Tuesday, November 25, 2008

Friday, November 21, 2008

Five more ways to increase the Team's impact.

Five more ways to increase the Team's impact.

6) Use RSS to pump information about Kiva loans into your email software, browser or news reader. The feed addresses for Field Partners operating in Mexico are:

· Fundacion para la Vivienda Progressiva

· Fundacion Realidad

7) Take advantage of social networks such as Facebook or MySpace to promote Kiva and the team “Para Mexico”. Particular actions you can take are:

· Install Facebook’s Causes application on your profile and then set Kiva as one of your favorites Causes

· OR install Facebook’s Kiva application (this is a different tool from the Cause application explained before). This application will show on your Facebook profile what entrepreneurs you have invested in.

. OR become a fan of Kiva's Facebook page.

· Every time you complete a loan on Kiva, you will see a small Facebook icon on the final “Thanks” screen when the transaction is confirmed. Press this icon and a news feed will be published so all your friends on Facebook can be notified that you just invested on a Kiva entrepreneur.

· Kiva on MySpace:

8) Add a link on your personal blog to the team’s pages:

9) Purchase a Kiva gift certificate for birthdays and incoming Holidays. That would make a great gift.

10) This coming Holiday season, while you partake with family and friends, take a moment to reflect on those less fortunate than us, and remember we are trying to help one microloan at a time.

Sunday, November 16, 2008

The Ugly Side of Microlending (Part 5 of 5)

Reproduced from an article in Business Week, December 13, 2007.

Full article http://www.businessweek.com/magazine/content/07_52/b4064038915009.htm


Last year, in a brash move characteristic of Grupo Salinas, lawyers for Azteca went to court rather than comply with a new law requiring banks to inform clients of the total financing costs they are charged. Azteca sought a type of protective order with which individuals or companies can shield themselves from application of a particular law or other government action. A federal judge granted the exception.

Freed of disclosure requirements, Azteca continues stressing weekly payments rather than long-term interest rates. When pressed for its average annual rate, Azteca asserts that it is about 55%. But Chuck Waterfield, a consultant based in Lancaster, Pa., who specializes in financial modeling for micro-lenders, points out that if Azteca's average rate is translated to make it comparable with APRs in the U.S., it comes to 110%. That's because Azteca charges interest on the full amount borrowed throughout the life of the loan, even as the principal declines—not on the declining balance, as is common in the U.S. An adjunct professor at Columbia University's School of International and Public Affairs, Waterfield has no relationship with Azteca.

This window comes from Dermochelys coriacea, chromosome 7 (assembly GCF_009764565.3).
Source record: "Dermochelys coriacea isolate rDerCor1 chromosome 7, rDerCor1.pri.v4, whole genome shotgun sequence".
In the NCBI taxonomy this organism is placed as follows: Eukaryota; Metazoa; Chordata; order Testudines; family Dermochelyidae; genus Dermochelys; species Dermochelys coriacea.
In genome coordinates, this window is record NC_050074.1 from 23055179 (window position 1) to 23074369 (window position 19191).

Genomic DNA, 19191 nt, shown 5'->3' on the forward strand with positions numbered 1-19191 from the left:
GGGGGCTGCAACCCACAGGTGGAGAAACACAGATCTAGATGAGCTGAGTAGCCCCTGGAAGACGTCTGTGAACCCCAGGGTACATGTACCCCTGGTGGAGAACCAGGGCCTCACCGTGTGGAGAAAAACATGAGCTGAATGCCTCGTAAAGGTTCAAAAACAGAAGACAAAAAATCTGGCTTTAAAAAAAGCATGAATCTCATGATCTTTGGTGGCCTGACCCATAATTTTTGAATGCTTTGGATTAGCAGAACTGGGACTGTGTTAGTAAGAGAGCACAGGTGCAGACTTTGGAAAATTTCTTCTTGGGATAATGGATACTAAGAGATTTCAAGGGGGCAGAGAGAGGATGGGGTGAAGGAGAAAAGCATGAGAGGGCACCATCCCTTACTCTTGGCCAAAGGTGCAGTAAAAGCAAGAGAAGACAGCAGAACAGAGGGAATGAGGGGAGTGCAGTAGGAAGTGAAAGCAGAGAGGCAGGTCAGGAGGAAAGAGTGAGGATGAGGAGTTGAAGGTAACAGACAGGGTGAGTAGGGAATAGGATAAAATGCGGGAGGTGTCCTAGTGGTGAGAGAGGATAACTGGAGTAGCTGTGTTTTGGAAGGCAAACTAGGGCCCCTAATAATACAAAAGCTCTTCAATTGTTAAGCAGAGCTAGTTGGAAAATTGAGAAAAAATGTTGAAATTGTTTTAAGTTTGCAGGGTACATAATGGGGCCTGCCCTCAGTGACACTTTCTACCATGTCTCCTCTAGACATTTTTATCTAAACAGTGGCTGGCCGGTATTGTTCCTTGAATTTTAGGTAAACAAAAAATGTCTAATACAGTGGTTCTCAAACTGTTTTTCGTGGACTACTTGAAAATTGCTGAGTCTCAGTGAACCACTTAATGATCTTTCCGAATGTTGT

When Azteca loans go bad, the results can be bruising for borrowers. Porfirio Soriano Pérez and his son Zalatiel bought a $1,435 Chinese-made motorcycle last year on an 18-month plan that required $29 weekly payments. They intended to use the bike to scout out customers for the parsley they grow on several acres just outside San Martín Texmelucan. The Sorianos knew the 68% financing would boost the motorcycle's total cost to $2,289, but they lacked cash to pay up front.

In February, disaster hit. A hailstorm wiped out their crop and with it their $350 monthly income. "Suddenly," says Porfirio, "we had nothing to sell, and no money." They fell behind on payments. Soon a collection agent began showing up at the extended Soriano family's unpainted home. In October, Azteca delivered written warning of legal action. "The problem is that people go into the store and buy out of pure emotion," says Morales, chief of Azteca's local legal department.

The Sorianos already had paid $1,560 on the motorcycle—more than the original sticker price—and owed about $700 more, but ended up returning the purchase. That erased the debt in Porfirio's name. The company will resell the bike and recover the money it's owed. The Sorianos, meanwhile, have nothing left to plant a new crop.

Monday, November 10, 2008

Five ways to increase the Team's impact.

In no particular order:

1) Invite family and friends to join Kiva and Para Mexico.

2) Reloan funds entrepreneurs pay back to you to other entrepreneurs.

3) The way teams are ranked on Kiva is by number of loans, not total loaned. Therefore it is better to loan $100 dollars to four entrepreneurs than making one single loan of $100, so the team’s total of loans increases by four, not by one.

4) Encourage your fellow team members to keep loaning by formulating challenges or posting messages on the team’s blog or Kiva’s Para Mexico page.

5) Be generous!! Remember you are helping out people around the world rise from poverty by helping themselves.

Can you think of something else ?

Wednesday, November 5, 2008

Yes, we did !!

Monday, November 3, 2008

October Stats

What a month October was. A month of explosive growth in members and amount loaned. Honestly, when this group started, I wasn't expecting this success. I thought a new member would join every once in a while, and new loans would be sporadic. How wrong I was. Take a look at this graphs:

Most of the team members reside in the USA, followed by Mexico, Canada, and three members that didn't disclose their location. And by the way, we have two mysterious Anonymous lenders.

The team is fulfilling its goal, which is funding entrepreneurs in Mexico, although there are plenty of loans to entreprenours around the world.

From $225.00 loaned in September to $2750.00 this month, that's a 1222.22% Increase (More than one THOUSAND percent)

Thank you everibody for your efforts.